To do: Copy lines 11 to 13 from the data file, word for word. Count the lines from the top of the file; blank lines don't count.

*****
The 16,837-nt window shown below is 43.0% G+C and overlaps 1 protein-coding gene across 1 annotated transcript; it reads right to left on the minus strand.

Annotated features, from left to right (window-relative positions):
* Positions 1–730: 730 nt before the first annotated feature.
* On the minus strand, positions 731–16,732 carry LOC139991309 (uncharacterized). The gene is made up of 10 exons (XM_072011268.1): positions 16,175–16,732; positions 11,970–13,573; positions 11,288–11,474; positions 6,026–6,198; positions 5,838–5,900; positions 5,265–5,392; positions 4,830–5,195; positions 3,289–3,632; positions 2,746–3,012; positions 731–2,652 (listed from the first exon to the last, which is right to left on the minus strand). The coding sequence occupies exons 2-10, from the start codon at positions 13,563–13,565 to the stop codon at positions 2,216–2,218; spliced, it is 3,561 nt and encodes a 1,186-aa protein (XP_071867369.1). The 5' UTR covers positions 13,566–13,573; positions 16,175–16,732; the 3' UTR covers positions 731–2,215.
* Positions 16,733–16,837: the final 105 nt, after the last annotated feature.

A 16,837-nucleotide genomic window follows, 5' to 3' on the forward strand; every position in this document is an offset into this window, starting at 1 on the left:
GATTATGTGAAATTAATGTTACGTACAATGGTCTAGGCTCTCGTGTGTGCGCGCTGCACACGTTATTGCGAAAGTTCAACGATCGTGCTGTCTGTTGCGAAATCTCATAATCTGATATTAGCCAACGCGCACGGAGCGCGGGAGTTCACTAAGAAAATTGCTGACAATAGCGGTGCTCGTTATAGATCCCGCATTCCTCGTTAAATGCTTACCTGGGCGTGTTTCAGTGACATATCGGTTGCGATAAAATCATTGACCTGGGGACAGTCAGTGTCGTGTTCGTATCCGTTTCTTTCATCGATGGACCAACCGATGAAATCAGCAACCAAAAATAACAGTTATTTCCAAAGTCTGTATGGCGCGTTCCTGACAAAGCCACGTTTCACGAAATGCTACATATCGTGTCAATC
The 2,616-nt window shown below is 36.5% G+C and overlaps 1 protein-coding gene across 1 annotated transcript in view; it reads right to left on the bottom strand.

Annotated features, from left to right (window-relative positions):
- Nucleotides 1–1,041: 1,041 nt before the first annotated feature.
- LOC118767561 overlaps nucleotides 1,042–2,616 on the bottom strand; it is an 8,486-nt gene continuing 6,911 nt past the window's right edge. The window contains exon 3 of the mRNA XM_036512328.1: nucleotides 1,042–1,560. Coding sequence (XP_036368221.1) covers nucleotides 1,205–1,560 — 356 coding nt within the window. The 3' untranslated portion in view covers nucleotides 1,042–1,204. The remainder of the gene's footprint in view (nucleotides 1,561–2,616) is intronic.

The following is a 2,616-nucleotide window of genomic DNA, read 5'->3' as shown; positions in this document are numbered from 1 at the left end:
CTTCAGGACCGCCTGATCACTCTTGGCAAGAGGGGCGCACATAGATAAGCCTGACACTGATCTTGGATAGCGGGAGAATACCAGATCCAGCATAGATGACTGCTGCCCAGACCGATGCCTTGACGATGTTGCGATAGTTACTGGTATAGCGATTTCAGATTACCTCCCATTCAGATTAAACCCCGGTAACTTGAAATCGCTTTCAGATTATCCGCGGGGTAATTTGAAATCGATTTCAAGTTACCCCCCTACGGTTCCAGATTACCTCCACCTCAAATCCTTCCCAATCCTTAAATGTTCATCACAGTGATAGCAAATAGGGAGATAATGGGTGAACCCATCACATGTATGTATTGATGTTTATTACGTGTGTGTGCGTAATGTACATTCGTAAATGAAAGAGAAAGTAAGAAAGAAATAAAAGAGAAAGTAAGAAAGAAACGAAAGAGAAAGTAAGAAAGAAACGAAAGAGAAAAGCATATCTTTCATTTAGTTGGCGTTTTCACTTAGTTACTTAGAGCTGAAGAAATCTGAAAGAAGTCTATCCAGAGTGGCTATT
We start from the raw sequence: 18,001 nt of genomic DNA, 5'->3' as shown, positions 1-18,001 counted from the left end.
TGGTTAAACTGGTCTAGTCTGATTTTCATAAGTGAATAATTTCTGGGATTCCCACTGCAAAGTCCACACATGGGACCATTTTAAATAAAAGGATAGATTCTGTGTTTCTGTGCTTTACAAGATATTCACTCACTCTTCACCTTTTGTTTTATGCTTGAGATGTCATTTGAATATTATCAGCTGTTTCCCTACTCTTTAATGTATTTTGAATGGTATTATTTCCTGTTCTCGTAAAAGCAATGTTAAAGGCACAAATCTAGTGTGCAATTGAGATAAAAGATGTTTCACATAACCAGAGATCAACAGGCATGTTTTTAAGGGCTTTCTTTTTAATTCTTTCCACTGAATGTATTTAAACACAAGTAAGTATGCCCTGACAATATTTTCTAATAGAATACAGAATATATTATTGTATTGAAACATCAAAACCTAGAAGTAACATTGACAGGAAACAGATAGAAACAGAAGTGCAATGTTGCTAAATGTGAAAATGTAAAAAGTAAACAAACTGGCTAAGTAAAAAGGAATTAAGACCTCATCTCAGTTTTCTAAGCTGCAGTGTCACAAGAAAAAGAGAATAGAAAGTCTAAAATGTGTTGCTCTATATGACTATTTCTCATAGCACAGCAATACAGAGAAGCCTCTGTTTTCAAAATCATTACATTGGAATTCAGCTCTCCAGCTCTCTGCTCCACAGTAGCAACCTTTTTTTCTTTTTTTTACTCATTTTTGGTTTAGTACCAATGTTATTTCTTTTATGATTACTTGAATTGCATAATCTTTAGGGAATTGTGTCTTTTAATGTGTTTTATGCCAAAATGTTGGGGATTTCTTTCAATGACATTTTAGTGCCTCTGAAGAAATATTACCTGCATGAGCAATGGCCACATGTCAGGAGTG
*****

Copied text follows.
- LOC118767561 overlaps nucleotides 1,042–2,616 on the bottom strand; it is an 8,486-nt gene continuing 6,911 nt past the window's right edge. The window contains exon 3 of the mRNA XM_036512328.1: nucleotides 1,042–1,560. Coding sequence (XP_036368221.1) covers nucleotides 1,205–1,560 — 356 coding nt within the window. The 3' untranslated portion in view covers nucleotides 1,042–1,204. The remainder of the gene's footprint in view (nucleotides 1,561–2,616) is intronic.

The following is a 2,616-nucleotide window of genomic DNA, read 5'->3' as shown; positions in this document are numbered from 1 at the left end:
CTTCAGGACCGCCTGATCACTCTTGGCAAGAGGGGCGCACATAGATAAGCCTGACACTGATCTTGGATAGCGGGAGAATACCAGATCCAGCATAGATGACTGCTGCCCAGACCGATGCCTTGACGATGTTGCGATAGTTACTGGTATAGCGATTTCAGATTACCTCCCATTCAGATTAAACCCCGGTAACTTGAAATCGCTTTCAGATTATCCGCGGGGTAATTTGAAATCGATTTCAAGTTACCCCCCTACGGTTCCAGATTACCTCCACCTCAAATCCTTCCCAATCCTTAAATGTTCATCACAGTGATAGCAAATAGGGAGATAATGGGTGAACCCATCACATGTATGTATTGATGTTTATTACGTGTGTGTGCGTAATGTACATTCGTAAATGAAAGAGAAAGTAAGAAAGAAATAAAAGAGAAAGTAAGAAAGAAACGAAAGAGAAAGTAAGAAAGAAACGAAAGAGAAAAGCATATCTTTCATTTAGTTGGCGTTTTCACTTAGTTACTTAGAGCTGAAGAAATCTGAAAGAAGTCTATCCAGAGTGGCTATT